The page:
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As families make their Fourth of July travel plans, motorists in Illinois are feeling the pinch especially hard. National surveys continually find that Chicago tops the list of highest average gas prices in the country. Latest numbers show that as of June 27, the average gasoline price in Chicago is $3.98, compared to a state average of $3.78 per gallon and a national average of $3.58 per gallon.
Most consumers understand that the forces of supply and demand are largely responsible for setting gas prices. But carpooling moms and pizza delivery guys often are shocked to find that Illinois has the fifth-highest gas taxes in the nation.
Even worse, the state reaps “windfall profits” when gas prices rise. Specifically, the state applies a 6.25 percent sales tax on gasoline, in addition to a flat-rate excise tax. When gas prices go up, so does the state’s “take” from sales taxes. Over time, this can significantly increase the tax burden on motorists. In 2002, the Illinois sales tax accounted for 12 percent of all taxes applied to a gallon of gasoline in Chicago or 7.2 cents. Currently, it is 26.9 percent of taxes on a gallon of gasoline, now equal to 23 cents (graphic 3). Illinois is one of only seven states that fully or partially apply general sales taxes to gasoline, and this tax hits the poor and disadvantaged particularly hard.
Illinois should eliminate the five percent state share of the sales tax on gasoline (the rest goes to localities), thereby taking the tax from 6.25 percent to 1.25 percent. Under this scenario, the average motorist would save $2.83 each time he filled up his tank at the current prices. Over the course of a year, the savings could top $180.
A permanent reduction of motor fuel sales taxes would be welcome relief to struggling families, as would a temporary moratorium. Using Illinois taxable gasoline gallonage from 2010, Graphic 4 provides estimates of the potential savings to Illinois motorists from a reduction of the gasoline sales tax to 1.25 percent over the course of three, six and 12 months.
Multiple bills introduced in the spring 2011 session by Illinois legislators would have offered alternative avenues for addressing Illinois’s double taxation on gasoline. Two sought to reduce or eliminate the state sales tax and partially replace it with a higher flat excise tax, all while offering a net tax reduction with gas prices above $4 a gallon. Another proposed a six month gasoline sales tax holiday, and one bill eliminated the state portion of the gasoline sales tax completely.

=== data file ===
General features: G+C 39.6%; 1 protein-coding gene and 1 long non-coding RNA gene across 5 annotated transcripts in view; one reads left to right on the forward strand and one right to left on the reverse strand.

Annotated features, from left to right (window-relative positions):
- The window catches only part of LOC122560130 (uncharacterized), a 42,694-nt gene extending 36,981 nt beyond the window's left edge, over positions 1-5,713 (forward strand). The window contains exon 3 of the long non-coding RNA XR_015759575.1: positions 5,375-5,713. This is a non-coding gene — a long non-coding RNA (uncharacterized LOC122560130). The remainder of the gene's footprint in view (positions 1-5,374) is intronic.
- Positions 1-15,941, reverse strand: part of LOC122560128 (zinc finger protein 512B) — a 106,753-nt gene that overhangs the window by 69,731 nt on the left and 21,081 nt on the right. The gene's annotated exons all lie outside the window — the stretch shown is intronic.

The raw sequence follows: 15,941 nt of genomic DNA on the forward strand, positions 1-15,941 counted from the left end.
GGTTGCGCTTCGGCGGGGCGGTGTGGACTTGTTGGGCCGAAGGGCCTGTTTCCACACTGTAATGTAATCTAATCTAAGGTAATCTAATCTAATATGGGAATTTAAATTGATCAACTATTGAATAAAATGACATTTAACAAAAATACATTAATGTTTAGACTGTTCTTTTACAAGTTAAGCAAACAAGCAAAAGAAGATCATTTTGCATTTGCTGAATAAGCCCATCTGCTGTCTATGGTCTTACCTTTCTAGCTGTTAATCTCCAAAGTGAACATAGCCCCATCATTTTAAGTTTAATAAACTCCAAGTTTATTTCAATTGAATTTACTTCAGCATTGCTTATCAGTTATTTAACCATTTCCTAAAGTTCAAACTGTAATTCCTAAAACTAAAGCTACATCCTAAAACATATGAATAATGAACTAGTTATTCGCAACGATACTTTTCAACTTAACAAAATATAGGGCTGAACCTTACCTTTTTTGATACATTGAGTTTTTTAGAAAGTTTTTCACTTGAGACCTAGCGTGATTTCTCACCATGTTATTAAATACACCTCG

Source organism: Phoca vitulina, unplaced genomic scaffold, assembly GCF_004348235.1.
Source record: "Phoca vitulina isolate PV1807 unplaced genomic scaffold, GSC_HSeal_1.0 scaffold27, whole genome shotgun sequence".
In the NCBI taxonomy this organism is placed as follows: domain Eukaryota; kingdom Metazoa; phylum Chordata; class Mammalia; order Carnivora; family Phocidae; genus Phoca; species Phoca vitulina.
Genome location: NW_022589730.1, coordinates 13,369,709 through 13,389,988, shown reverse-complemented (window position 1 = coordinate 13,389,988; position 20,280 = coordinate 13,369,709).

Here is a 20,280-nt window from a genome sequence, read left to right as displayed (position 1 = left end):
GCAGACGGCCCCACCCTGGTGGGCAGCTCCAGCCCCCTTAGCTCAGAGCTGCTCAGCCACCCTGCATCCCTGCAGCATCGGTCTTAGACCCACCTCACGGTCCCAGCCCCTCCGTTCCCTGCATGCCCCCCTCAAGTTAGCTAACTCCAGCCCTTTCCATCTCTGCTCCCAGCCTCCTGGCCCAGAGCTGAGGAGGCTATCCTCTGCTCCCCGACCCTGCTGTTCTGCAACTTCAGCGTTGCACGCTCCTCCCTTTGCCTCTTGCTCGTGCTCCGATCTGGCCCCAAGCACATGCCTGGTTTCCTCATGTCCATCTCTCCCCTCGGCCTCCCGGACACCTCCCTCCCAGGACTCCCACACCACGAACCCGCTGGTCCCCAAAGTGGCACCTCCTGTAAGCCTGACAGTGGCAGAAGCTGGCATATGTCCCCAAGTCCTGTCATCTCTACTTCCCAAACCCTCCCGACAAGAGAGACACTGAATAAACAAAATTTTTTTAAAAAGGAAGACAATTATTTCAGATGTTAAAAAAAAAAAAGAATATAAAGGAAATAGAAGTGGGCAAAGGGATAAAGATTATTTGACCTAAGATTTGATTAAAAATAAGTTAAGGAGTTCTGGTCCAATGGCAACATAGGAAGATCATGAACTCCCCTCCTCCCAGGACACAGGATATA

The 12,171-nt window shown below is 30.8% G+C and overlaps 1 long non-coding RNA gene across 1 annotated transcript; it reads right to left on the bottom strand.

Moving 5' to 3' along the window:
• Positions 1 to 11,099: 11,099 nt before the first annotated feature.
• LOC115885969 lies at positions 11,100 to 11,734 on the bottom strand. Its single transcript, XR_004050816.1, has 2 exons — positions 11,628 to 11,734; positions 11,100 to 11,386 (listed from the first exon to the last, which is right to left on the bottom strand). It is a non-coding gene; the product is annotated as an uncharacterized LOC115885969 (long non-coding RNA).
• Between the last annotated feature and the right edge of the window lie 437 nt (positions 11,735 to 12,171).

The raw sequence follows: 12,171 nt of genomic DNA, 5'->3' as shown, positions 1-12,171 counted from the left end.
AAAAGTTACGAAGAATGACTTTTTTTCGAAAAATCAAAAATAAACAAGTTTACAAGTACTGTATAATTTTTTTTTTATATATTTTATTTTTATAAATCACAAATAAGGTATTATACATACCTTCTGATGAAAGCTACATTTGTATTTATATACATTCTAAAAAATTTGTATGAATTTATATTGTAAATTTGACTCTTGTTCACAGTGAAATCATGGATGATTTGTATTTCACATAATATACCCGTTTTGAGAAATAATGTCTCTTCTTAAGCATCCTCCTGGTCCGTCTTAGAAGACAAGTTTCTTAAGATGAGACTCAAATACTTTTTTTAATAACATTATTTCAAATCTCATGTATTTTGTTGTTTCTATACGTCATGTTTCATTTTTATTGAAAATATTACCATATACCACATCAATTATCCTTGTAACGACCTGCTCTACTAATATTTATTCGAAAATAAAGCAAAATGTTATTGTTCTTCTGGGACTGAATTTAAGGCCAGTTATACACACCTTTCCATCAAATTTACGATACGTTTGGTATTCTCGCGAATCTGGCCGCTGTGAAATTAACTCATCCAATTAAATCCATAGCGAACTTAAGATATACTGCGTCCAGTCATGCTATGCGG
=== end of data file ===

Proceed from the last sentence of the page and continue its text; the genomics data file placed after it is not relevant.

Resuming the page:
Why This Works
- HB 2057 (Rep. Mike Fortner) would abolish the state share of the sales tax (5 percent) on motor fuel. Part of the funds would be recouped by increasing the state motor fuel by 15 cents per gallon, and resulting revenues would be restricted to capital spending. Because the excise tax amount is fixed, as opposed to the variable sales tax, tax cost would not go up as prices rise.
- HB 3485 (Rep. David Harris) would abolish the state and local share (5 percent and 1.25 percent, respectively) of the sales tax on motor fuel. Part of the revenues would be recouped by increasing the state motor fuel tax by 19 cents per gallon, with 4 cents set aside for localities.
- HB 3769 (Rep. Wayne Rosenthal) would create a six month gasoline sales tax holiday in which the state share of the sales tax (5 percent) on motor fuel would be eliminated from July 1, 2011 through December 31, 2011.
- SB 2078 (Sen. Kirk Dillard) would abolish the state share of the sales tax (5 percent) on motor fuel indefinitely starting July 1, 2011.
Fluctuations in motor fuel prices can cause significant strain on the pocketbooks of businesses and families in Illinois. The sales tax portion of the motor fuel tax adds an unnecessary burden on the Illinois economy during a time of increasing commodity prices and a falling dollar. It’s time for this burden to go, especially as the related revenues don’t always go to maintain our state’s transportation system.
While $180 in tax savings may not seem like a large sum to everyone, it represents a material amount to those most hurt by rising gasoline and food prices: the working class and poor. High fuel costs have a disproportionate effect on household income, particularly in the lower brackets. For the affluent, $180 may be inconsequential; for those struggling to make ends meet, it makes a real difference. Even if just half of the savings is passed on to consumers, many families will be happy to redirect those dollars to the grocery bills or college savings.
Further, this reflects the average Illinois household. For those high mileage drivers who have long commutes to and from work, or for those who drive many miles as a part of their employment, the savings will be much larger. Illinois should take a cue from the vast majority of states that do not apply sales taxes to gasoline and eliminate the state’s portion of the gasoline sales tax.
Download the full report here.Pain at the Pump: How Illinois Taxes Drive Up the Cost of Gas
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